For there seemed but little chance of Casey getting to the bat.

But Flynn let drive a single, to the wonderment of all,
And Blake, the much despisèd, tore the cover off the ball;
And when the dust had lifted, and men saw what had occurred,
There was Jimmy safe at second and Flynn a-hugging third.

Then from five thousand throats and more there rose a lusty yell;
It rumbled through the valley, it rattled in the dell;
It pounded on the mountain and recoiled upon the flat,
For Casey, mighty Casey, was advancing to the bat.

There was ease in Casey’s manner as he stepped into his place;
There was pride in Casey’s bearing and a smile lit Casey’s face.
And when, responding to the cheers, he lightly doffed his hat,
No stranger in the crowd could doubt ‘twas Casey at the bat.

Ten thousand eyes were on him as he rubbed his hands with dirt;
Five thousand tongues applauded when he wiped them on his shirt;
Then while the writhing pitcher ground the ball into his hip,
Defiance flashed in Casey’s eye, a sneer curled Casey’s lip.

And now the leather-covered sphere came hurtling through the air,
And Casey stood a-watching it in haughty grandeur there.
Close by the sturdy batsman the ball unheeded sped—
“That ain’t my style,” said Casey. “Strike one!” the umpire said.

From the benches, black with people, there went up a muffled roar,
Like the beating of the storm-waves on a stern and distant shore;
“Kill him! Kill the umpire!” shouted someone on the stand;
And it’s likely they’d have killed him had not Casey raised his hand.

With a smile of Christian charity great Casey’s visage shone;
He stilled the rising tumult; he bade the game go on;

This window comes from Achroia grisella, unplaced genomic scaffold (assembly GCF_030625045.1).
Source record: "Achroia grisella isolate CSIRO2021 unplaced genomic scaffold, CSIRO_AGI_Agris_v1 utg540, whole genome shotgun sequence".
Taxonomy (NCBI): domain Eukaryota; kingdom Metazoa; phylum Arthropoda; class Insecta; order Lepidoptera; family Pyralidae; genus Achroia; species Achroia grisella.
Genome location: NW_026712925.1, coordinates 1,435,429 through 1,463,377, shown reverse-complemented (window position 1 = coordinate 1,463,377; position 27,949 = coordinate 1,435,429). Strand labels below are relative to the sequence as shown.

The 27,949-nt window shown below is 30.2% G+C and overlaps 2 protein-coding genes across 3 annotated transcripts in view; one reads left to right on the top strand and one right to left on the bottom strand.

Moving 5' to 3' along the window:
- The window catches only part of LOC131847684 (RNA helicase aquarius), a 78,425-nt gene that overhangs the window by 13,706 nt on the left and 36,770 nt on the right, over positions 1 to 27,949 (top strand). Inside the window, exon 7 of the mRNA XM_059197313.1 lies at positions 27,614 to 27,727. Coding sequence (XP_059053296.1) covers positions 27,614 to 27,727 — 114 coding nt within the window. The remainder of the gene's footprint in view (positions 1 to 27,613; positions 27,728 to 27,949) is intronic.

He signaled to the pitcher, and once more the dun sphere flew;
But Casey still ignored it and the umpire said, “Strike two!”

“Fraud!” cried the maddened thousands, and echo answered “Fraud!”
But one scornful look from Casey and the audience was awed.
They saw his face grow stern and cold, they saw his muscles strain,
And they knew that Casey wouldn’t let that ball go by again.

The sneer is gone from Casey’s lip, his teeth are clenched in hate,
He pounds with cruel violence his bat upon the plate;
And now the pitcher holds the ball, and now he lets it go,
And now the air is shattered by the force of Casey’s blow.

Oh, somewhere in this favoured land the sun is shining bright,
The band is playing somewhere, and somewhere hearts are light;
And somewhere men are laughing, and somewhere children shout,
But there is no joy in Mudville—mighty Casey has struck out.

(This poem is in the public domain)

Fear not about striking out with your loved one and client!

Even if your reminiscing prompt brings up a negative memory, you can give them a gift of comfort by validating their feelings. Using reminiscence and validation mean we as caregivers are meeting our loved ones and clients where they are and are communicating on their terms. They are losing (or have lost) the ability to access recent memories. Using this tool is a way of speaking the language they are comfortable with – the past, rather than forcing them to speak our language of the present.